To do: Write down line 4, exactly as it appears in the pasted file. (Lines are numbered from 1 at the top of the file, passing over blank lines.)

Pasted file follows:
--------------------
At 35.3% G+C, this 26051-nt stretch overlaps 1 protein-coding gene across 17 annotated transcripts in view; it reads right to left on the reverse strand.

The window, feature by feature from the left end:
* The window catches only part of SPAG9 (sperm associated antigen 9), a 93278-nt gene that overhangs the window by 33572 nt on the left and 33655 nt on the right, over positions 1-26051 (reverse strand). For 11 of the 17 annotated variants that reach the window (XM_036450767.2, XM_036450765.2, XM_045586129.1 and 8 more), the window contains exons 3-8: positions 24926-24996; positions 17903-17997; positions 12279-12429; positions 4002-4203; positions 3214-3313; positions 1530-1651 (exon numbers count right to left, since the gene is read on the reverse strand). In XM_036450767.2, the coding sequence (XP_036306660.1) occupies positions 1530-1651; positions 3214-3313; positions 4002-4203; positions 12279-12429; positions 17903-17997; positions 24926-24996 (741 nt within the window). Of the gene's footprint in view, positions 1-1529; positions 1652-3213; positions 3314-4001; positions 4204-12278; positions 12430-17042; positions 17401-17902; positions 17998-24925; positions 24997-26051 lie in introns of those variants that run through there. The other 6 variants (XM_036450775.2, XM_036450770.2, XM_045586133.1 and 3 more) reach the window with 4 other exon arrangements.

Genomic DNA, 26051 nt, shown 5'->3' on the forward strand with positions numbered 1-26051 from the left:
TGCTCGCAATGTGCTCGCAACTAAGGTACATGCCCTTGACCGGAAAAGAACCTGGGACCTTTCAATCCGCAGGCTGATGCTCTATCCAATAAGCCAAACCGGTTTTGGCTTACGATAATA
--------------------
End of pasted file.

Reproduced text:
Genomic DNA, 26051 nt, shown 5'->3' on the forward strand with positions numbered 1-26051 from the left: